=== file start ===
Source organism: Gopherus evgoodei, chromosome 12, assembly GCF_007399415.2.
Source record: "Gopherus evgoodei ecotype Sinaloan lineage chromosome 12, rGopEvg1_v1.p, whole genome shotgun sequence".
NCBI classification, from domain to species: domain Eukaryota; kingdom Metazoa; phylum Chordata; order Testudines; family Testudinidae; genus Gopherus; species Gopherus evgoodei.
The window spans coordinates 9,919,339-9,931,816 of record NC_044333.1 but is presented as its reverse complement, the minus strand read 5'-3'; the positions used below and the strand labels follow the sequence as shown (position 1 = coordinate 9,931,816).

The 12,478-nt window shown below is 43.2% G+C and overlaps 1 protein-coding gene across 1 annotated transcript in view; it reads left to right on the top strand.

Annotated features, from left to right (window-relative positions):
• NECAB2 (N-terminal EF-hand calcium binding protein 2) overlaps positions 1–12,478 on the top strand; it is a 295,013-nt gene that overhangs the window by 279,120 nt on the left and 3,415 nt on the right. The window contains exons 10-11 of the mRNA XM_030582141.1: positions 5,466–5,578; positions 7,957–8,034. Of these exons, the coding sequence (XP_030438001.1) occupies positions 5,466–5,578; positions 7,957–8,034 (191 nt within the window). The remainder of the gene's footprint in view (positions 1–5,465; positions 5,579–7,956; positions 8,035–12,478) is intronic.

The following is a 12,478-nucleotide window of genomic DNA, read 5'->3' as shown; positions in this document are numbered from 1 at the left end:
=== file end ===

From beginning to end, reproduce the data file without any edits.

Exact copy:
Source organism: Gopherus evgoodei, chromosome 12, assembly GCF_007399415.2.
Source record: "Gopherus evgoodei ecotype Sinaloan lineage chromosome 12, rGopEvg1_v1.p, whole genome shotgun sequence".
NCBI classification, from domain to species: domain Eukaryota; kingdom Metazoa; phylum Chordata; order Testudines; family Testudinidae; genus Gopherus; species Gopherus evgoodei.
The window spans coordinates 9,919,339-9,931,816 of record NC_044333.1 but is presented as its reverse complement, the minus strand read 5'-3'; the positions used below and the strand labels follow the sequence as shown (position 1 = coordinate 9,931,816).

The 12,478-nt window shown below is 43.2% G+C and overlaps 1 protein-coding gene across 1 annotated transcript in view; it reads left to right on the top strand.

Annotated features, from left to right (window-relative positions):
• NECAB2 (N-terminal EF-hand calcium binding protein 2) overlaps positions 1–12,478 on the top strand; it is a 295,013-nt gene that overhangs the window by 279,120 nt on the left and 3,415 nt on the right. The window contains exons 10-11 of the mRNA XM_030582141.1: positions 5,466–5,578; positions 7,957–8,034. Of these exons, the coding sequence (XP_030438001.1) occupies positions 5,466–5,578; positions 7,957–8,034 (191 nt within the window). The remainder of the gene's footprint in view (positions 1–5,465; positions 5,579–7,956; positions 8,035–12,478) is intronic.

The following is a 12,478-nucleotide window of genomic DNA, read 5'->3' as shown; positions in this document are numbered from 1 at the left end: